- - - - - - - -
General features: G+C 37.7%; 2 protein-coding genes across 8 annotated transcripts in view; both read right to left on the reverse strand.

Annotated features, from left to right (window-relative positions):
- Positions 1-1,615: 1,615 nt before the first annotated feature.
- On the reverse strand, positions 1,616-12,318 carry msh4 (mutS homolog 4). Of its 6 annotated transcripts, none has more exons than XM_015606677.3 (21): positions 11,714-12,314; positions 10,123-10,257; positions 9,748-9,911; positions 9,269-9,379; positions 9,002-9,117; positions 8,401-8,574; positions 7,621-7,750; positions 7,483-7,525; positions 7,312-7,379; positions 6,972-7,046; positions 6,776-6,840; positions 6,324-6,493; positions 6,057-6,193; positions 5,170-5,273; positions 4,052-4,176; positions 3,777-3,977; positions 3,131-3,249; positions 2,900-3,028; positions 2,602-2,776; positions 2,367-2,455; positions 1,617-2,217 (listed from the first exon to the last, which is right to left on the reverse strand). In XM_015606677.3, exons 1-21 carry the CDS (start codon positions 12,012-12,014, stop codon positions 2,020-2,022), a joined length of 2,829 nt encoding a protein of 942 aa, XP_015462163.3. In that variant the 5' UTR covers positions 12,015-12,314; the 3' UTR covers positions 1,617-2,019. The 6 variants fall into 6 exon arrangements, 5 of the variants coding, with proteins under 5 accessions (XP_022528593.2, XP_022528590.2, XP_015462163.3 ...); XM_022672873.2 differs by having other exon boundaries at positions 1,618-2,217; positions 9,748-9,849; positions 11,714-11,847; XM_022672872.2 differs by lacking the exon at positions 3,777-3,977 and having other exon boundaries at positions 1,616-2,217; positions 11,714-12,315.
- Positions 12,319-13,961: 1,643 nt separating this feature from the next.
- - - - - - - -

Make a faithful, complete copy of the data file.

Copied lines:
General features: G+C 37.7%; 2 protein-coding genes across 8 annotated transcripts in view; both read right to left on the reverse strand.

Annotated features, from left to right (window-relative positions):
- Positions 1-1,615: 1,615 nt before the first annotated feature.
- On the reverse strand, positions 1,616-12,318 carry msh4 (mutS homolog 4). Of its 6 annotated transcripts, none has more exons than XM_015606677.3 (21): positions 11,714-12,314; positions 10,123-10,257; positions 9,748-9,911; positions 9,269-9,379; positions 9,002-9,117; positions 8,401-8,574; positions 7,621-7,750; positions 7,483-7,525; positions 7,312-7,379; positions 6,972-7,046; positions 6,776-6,840; positions 6,324-6,493; positions 6,057-6,193; positions 5,170-5,273; positions 4,052-4,176; positions 3,777-3,977; positions 3,131-3,249; positions 2,900-3,028; positions 2,602-2,776; positions 2,367-2,455; positions 1,617-2,217 (listed from the first exon to the last, which is right to left on the reverse strand). In XM_015606677.3, exons 1-21 carry the CDS (start codon positions 12,012-12,014, stop codon positions 2,020-2,022), a joined length of 2,829 nt encoding a protein of 942 aa, XP_015462163.3. In that variant the 5' UTR covers positions 12,015-12,314; the 3' UTR covers positions 1,617-2,019. The 6 variants fall into 6 exon arrangements, 5 of the variants coding, with proteins under 5 accessions (XP_022528593.2, XP_022528590.2, XP_015462163.3 ...); XM_022672873.2 differs by having other exon boundaries at positions 1,618-2,217; positions 9,748-9,849; positions 11,714-11,847; XM_022672872.2 differs by lacking the exon at positions 3,777-3,977 and having other exon boundaries at positions 1,616-2,217; positions 11,714-12,315.
- Positions 12,319-13,961: 1,643 nt separating this feature from the next.